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Building Board-and-Batten Doors

Construction How-To, Doors, Outdoors February 18, 2015 Sonia



 

 

 

 

 

 

 

By Rob Robillard

Building a board-and-batten door is a task that can be completed in a relatively short period of time and is a project that is suitable for novice woodworkers. In this article we will show you how to build a board-and batten-door using rough sawn, shiplap lumber.

Board-and-Batten Construction

A batten door is a simple door constructed of boards in a row, parallel, throughout the whole of its length held together by perpendicular and diagonal support battens. This kind of door is secured using battens that are nailed or fastened with screws in a crosswise manner. They are often used on barns and storage sheds.

Batten doors have a historical almost country or rustic look and are famous for their basic design. Because there are many different boards in its design, batten doors are extremely stable doors. There is also no technical joinery in a batten door, and its strength is derived from the fasteners used in its construction.If you were building a traditional batten door you would use the clinch-nail method. The clinch-nail method requires that the nail is driven through the door and then the shank is bent over. Traditionally, handmade wrought nails were the best to use for clinching. Wrought iron nails were preferred since the metal grain runs with the length of the nail and are thus less likely to break when clinched. Old style “cut nails” tend to break when clinched.

In our article we will be using modern black-colored screws.

Several Configurations of Batten Doors

When deciding on how to build a board-and-batten door you need to consider style, security and door thickness. The four door types listed below are all board-and-batten construction but vary slightly in construction.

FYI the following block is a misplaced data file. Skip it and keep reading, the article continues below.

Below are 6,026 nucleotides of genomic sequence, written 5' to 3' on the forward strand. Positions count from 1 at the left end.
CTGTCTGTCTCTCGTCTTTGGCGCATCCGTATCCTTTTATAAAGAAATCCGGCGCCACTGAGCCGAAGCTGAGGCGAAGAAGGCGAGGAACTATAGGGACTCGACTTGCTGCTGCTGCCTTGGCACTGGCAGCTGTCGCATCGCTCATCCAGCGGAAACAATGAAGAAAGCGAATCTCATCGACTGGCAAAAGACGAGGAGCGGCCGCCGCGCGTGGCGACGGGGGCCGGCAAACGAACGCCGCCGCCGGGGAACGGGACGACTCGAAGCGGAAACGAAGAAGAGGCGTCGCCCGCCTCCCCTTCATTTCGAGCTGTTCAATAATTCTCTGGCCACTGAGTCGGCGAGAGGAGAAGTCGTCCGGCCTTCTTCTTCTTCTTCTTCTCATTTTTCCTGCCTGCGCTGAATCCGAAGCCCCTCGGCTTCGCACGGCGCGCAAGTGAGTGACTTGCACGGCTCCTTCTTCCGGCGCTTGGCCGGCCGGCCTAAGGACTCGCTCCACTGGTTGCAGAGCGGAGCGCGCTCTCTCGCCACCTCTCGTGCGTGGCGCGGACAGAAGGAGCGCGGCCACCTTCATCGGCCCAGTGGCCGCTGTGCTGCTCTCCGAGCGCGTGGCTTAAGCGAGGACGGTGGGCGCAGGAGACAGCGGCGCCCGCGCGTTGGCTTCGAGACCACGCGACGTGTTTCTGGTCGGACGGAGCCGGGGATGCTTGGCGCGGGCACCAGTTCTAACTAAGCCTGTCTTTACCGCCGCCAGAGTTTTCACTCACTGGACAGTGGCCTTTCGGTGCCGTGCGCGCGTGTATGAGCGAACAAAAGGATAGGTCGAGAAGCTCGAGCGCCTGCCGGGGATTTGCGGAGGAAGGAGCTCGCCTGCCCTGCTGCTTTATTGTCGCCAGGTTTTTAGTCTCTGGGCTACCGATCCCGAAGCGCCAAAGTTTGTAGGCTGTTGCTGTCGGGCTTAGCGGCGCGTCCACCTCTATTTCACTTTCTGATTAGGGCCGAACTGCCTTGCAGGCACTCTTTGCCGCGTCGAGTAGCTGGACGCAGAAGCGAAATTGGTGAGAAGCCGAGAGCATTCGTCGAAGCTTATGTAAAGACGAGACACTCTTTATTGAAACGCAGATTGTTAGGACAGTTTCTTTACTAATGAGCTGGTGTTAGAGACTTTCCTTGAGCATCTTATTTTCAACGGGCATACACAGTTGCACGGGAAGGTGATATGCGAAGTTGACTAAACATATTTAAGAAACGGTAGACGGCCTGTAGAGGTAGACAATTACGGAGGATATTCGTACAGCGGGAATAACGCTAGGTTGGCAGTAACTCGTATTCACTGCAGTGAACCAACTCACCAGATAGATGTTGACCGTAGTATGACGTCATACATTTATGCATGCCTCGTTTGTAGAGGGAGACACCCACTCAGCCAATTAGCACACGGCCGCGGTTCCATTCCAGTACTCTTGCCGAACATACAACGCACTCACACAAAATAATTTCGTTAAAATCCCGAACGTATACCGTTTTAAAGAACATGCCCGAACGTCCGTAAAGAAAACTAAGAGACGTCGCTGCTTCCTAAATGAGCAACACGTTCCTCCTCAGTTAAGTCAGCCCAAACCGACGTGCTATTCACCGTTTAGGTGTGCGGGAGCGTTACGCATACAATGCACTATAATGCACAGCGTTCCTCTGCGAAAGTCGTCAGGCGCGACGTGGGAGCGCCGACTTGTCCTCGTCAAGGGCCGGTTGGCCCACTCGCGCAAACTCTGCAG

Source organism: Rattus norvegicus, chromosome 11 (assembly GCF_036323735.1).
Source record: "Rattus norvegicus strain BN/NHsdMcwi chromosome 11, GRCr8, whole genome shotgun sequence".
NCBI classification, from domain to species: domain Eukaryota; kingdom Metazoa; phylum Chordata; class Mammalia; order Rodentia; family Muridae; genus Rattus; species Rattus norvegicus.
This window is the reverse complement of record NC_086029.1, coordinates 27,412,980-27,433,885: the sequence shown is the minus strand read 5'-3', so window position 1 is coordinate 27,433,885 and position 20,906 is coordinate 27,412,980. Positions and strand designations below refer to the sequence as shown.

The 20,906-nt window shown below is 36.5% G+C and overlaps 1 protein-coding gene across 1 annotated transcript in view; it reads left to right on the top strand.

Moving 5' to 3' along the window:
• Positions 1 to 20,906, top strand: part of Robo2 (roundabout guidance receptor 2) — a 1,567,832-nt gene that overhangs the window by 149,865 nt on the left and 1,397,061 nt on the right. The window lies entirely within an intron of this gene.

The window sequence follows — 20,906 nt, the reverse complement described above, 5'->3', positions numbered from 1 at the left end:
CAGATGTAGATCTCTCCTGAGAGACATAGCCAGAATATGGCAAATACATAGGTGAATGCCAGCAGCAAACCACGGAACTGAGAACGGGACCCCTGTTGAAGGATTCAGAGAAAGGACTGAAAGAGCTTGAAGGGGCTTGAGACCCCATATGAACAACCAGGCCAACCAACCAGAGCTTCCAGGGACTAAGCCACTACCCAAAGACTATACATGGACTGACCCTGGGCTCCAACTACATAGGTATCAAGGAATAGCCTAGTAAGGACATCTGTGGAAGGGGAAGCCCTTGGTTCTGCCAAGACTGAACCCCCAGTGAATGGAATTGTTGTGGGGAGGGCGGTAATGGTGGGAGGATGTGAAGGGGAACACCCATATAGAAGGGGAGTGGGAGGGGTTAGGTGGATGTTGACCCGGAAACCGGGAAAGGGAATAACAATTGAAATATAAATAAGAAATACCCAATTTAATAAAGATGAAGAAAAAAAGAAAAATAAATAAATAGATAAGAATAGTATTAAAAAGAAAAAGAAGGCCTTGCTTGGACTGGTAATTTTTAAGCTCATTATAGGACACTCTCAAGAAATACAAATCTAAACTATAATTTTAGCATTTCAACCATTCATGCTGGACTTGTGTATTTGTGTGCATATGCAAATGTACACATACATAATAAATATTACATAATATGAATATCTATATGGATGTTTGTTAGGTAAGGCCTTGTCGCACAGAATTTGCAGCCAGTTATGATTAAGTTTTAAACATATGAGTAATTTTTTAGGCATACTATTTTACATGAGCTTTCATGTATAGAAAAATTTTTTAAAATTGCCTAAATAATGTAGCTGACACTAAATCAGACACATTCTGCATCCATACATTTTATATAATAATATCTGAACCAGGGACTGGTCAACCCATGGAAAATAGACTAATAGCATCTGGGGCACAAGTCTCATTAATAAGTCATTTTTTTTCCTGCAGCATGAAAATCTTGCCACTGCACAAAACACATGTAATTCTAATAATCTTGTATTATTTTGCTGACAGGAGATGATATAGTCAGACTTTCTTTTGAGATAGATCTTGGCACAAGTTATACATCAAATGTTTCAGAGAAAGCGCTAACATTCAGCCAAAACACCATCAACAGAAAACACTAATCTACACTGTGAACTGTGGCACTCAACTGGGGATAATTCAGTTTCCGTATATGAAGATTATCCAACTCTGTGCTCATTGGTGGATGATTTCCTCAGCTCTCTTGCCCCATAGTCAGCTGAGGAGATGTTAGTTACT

1.  Two horizontal battens with one long diagonal brace

2.  Three horizontal battens and two diagonal braces

3. Battens and braces on both sides of the door

4.  Picture framed door with battens and braces

Materials

Batten doors can be made with tongue-and-groove boards, shiplap or simple boards that are typically suitable for outdoor use. Tongue-and-groove and shiplap doors offer weather resistance by closing off the seams.

Cedar is often the preferred lumber for its inherent resistance to rot and insect infestation, but Eastern White Pine will suffice as well.

Building the Door

The boards used in a board-and-batten door expand and contract in different humidity conditions and the boards will move in different directions. People building board and batten doors often error by trying to glue the edge joints or the battens to the boards. Don’t waste your time trying to glue these boards, as the joint will fail.

When choosing fasteners, in the case of screws, make sure you choose the proper length. Choose a length that allows you to securely fasten the battens to the door panel boards but does not penetrate the panel on the opposite side. If you plan on countersinking your screws keep that depth in mind as well.

To build the door, first measure your door opening.

Cut the cedar or pine boards into battens long enough to fill the space from side to side. This includes horizontal battens and vertical pieces if using picture-frame style construction.